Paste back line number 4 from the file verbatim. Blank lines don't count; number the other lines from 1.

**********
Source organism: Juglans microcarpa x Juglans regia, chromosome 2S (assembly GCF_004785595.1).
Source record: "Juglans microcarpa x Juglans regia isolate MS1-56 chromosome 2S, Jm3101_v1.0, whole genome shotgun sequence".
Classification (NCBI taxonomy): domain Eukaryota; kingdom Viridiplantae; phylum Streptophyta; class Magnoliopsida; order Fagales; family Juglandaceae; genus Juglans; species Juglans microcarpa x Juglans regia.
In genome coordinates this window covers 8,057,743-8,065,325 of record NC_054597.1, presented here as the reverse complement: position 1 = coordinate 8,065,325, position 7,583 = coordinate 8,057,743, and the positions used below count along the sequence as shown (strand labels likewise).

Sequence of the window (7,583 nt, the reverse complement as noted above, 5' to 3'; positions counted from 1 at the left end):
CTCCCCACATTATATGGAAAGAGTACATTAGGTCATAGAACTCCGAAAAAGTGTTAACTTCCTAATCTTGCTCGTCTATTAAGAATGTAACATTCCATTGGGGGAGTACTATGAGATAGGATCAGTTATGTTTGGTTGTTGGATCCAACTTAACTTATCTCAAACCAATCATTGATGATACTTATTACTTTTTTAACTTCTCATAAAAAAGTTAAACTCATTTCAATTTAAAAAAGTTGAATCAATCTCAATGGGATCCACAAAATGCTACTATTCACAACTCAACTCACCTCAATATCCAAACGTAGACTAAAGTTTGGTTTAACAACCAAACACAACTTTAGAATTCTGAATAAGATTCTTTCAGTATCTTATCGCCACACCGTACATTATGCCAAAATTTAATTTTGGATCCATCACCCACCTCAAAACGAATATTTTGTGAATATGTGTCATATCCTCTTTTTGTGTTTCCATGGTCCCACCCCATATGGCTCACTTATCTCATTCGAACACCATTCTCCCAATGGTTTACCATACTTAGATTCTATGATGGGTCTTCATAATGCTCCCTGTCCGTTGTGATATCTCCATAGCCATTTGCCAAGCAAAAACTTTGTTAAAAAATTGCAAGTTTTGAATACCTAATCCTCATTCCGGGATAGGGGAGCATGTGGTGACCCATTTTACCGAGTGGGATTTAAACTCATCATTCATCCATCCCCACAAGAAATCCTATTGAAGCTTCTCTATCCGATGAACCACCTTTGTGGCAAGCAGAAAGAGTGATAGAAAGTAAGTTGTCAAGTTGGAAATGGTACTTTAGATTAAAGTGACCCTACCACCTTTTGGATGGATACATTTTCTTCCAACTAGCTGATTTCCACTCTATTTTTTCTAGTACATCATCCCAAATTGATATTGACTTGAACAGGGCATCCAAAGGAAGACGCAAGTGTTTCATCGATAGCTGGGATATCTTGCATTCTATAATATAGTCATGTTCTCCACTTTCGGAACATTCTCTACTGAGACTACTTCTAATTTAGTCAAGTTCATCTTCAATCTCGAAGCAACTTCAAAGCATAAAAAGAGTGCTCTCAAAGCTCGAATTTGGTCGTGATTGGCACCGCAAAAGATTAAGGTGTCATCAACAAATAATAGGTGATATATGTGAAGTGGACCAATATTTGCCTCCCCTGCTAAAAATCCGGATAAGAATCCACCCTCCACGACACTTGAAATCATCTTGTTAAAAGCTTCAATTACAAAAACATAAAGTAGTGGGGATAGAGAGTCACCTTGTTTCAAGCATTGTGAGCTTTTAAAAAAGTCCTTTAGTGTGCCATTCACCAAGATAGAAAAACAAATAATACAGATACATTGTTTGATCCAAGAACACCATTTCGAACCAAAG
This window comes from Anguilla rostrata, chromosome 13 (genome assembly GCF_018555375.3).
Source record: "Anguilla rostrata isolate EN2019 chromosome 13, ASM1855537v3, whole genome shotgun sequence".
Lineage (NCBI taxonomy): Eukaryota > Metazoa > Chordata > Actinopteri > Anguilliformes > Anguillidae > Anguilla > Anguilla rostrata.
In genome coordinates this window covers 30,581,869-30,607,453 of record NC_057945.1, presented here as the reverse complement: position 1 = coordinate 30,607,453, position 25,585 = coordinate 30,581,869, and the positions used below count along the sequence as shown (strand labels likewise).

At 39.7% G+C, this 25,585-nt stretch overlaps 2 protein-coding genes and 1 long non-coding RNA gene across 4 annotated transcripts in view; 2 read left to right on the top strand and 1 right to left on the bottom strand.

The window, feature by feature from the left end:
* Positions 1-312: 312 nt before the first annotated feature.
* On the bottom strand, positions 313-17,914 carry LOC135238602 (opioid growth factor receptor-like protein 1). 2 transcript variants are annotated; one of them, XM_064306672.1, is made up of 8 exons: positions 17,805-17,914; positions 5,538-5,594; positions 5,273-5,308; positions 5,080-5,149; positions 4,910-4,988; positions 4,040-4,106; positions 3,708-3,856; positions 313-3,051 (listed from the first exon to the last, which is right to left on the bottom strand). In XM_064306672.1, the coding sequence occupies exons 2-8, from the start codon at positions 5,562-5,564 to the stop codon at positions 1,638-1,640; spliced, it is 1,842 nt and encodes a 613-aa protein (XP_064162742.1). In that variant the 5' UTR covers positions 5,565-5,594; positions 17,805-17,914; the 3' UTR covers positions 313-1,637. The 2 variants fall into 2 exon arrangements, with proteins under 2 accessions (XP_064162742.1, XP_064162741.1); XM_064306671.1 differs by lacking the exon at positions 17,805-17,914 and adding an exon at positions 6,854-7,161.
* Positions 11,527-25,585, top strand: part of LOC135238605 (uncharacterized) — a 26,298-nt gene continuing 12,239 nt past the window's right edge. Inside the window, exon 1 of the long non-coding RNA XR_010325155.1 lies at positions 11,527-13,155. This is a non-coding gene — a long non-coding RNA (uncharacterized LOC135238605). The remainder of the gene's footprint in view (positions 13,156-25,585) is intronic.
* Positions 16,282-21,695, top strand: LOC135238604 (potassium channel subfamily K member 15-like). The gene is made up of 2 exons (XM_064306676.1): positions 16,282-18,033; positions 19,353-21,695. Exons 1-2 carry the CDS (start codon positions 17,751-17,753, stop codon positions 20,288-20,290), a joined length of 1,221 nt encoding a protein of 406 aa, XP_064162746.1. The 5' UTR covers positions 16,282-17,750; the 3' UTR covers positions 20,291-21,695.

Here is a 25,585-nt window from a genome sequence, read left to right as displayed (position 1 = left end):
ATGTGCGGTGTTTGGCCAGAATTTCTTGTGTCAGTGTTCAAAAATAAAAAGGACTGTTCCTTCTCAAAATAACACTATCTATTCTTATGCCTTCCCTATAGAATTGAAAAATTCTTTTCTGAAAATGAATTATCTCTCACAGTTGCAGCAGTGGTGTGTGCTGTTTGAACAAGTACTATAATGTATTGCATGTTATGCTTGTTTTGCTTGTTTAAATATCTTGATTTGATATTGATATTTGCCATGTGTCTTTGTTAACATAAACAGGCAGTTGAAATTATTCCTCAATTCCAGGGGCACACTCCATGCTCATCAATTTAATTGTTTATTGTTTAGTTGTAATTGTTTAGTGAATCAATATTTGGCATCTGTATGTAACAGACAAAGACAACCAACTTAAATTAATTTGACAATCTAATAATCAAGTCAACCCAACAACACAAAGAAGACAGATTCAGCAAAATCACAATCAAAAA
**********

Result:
In genome coordinates this window covers 8,057,743-8,065,325 of record NC_054597.1, presented here as the reverse complement: position 1 = coordinate 8,065,325, position 7,583 = coordinate 8,057,743, and the positions used below count along the sequence as shown (strand labels likewise).